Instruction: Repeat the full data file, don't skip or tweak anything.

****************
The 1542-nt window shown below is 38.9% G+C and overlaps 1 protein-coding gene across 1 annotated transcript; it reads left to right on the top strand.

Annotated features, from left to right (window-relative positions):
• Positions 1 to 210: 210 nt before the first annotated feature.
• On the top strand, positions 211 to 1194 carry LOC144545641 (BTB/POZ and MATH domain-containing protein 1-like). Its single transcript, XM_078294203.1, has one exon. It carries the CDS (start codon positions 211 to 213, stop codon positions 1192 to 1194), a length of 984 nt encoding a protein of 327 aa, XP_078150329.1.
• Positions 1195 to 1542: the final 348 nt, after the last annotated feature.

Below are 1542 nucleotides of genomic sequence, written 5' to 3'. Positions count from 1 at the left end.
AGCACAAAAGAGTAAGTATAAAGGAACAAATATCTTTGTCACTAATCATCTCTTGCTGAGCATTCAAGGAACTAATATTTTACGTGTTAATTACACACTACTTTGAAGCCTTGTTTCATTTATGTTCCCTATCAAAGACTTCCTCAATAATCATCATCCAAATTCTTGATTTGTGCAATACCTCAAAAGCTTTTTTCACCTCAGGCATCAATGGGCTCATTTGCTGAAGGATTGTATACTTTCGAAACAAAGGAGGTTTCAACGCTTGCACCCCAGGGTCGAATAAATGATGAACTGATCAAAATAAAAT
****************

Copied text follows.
The 1542-nt window shown below is 38.9% G+C and overlaps 1 protein-coding gene across 1 annotated transcript; it reads left to right on the top strand.

Annotated features, from left to right (window-relative positions):
• Positions 1 to 210: 210 nt before the first annotated feature.
• On the top strand, positions 211 to 1194 carry LOC144545641 (BTB/POZ and MATH domain-containing protein 1-like). Its single transcript, XM_078294203.1, has one exon. It carries the CDS (start codon positions 211 to 213, stop codon positions 1192 to 1194), a length of 984 nt encoding a protein of 327 aa, XP_078150329.1.
• Positions 1195 to 1542: the final 348 nt, after the last annotated feature.

Below are 1542 nucleotides of genomic sequence, written 5' to 3'. Positions count from 1 at the left end.
AGCACAAAAGAGTAAGTATAAAGGAACAAATATCTTTGTCACTAATCATCTCTTGCTGAGCATTCAAGGAACTAATATTTTACGTGTTAATTACACACTACTTTGAAGCCTTGTTTCATTTATGTTCCCTATCAAAGACTTCCTCAATAATCATCATCCAAATTCTTGATTTGTGCAATACCTCAAAAGCTTTTTTCACCTCAGGCATCAATGGGCTCATTTGCTGAAGGATTGTATACTTTCGAAACAAAGGAGGTTTCAACGCTTGCACCCCAGGGTCGAATAAATGATGAACTGATCAAAATAAAAT